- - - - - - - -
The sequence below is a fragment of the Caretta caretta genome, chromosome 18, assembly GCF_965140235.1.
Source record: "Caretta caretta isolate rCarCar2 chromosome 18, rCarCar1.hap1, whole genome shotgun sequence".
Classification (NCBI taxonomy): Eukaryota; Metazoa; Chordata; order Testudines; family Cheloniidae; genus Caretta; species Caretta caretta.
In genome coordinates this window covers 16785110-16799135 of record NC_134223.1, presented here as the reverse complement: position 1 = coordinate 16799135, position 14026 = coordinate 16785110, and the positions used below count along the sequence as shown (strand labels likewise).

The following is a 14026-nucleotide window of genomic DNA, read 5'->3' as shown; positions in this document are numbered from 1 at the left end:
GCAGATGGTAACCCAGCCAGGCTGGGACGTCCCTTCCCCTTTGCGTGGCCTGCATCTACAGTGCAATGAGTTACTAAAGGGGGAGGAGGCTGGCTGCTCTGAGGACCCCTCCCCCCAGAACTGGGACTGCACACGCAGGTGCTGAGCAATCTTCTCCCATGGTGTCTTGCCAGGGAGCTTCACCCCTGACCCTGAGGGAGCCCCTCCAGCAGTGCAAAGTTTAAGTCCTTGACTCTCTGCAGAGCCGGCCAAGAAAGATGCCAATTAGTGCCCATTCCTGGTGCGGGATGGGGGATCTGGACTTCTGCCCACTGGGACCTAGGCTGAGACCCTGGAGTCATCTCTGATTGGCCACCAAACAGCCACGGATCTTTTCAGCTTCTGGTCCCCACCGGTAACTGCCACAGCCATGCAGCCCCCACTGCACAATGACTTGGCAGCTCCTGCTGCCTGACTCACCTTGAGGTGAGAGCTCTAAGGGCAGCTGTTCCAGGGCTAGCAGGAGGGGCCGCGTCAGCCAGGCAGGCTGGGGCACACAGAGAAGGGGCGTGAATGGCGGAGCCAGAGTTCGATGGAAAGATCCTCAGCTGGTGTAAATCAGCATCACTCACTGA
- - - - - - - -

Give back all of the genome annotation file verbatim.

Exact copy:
The sequence below is a fragment of the Caretta caretta genome, chromosome 18, assembly GCF_965140235.1.
Source record: "Caretta caretta isolate rCarCar2 chromosome 18, rCarCar1.hap1, whole genome shotgun sequence".
Classification (NCBI taxonomy): Eukaryota; Metazoa; Chordata; order Testudines; family Cheloniidae; genus Caretta; species Caretta caretta.
In genome coordinates this window covers 16785110-16799135 of record NC_134223.1, presented here as the reverse complement: position 1 = coordinate 16799135, position 14026 = coordinate 16785110, and the positions used below count along the sequence as shown (strand labels likewise).

The following is a 14026-nucleotide window of genomic DNA, read 5'->3' as shown; positions in this document are numbered from 1 at the left end:
GCAGATGGTAACCCAGCCAGGCTGGGACGTCCCTTCCCCTTTGCGTGGCCTGCATCTACAGTGCAATGAGTTACTAAAGGGGGAGGAGGCTGGCTGCTCTGAGGACCCCTCCCCCCAGAACTGGGACTGCACACGCAGGTGCTGAGCAATCTTCTCCCATGGTGTCTTGCCAGGGAGCTTCACCCCTGACCCTGAGGGAGCCCCTCCAGCAGTGCAAAGTTTAAGTCCTTGACTCTCTGCAGAGCCGGCCAAGAAAGATGCCAATTAGTGCCCATTCCTGGTGCGGGATGGGGGATCTGGACTTCTGCCCACTGGGACCTAGGCTGAGACCCTGGAGTCATCTCTGATTGGCCACCAAACAGCCACGGATCTTTTCAGCTTCTGGTCCCCACCGGTAACTGCCACAGCCATGCAGCCCCCACTGCACAATGACTTGGCAGCTCCTGCTGCCTGACTCACCTTGAGGTGAGAGCTCTAAGGGCAGCTGTTCCAGGGCTAGCAGGAGGGGCCGCGTCAGCCAGGCAGGCTGGGGCACACAGAGAAGGGGCGTGAATGGCGGAGCCAGAGTTCGATGGAAAGATCCTCAGCTGGTGTAAATCAGCATCACTCACTGA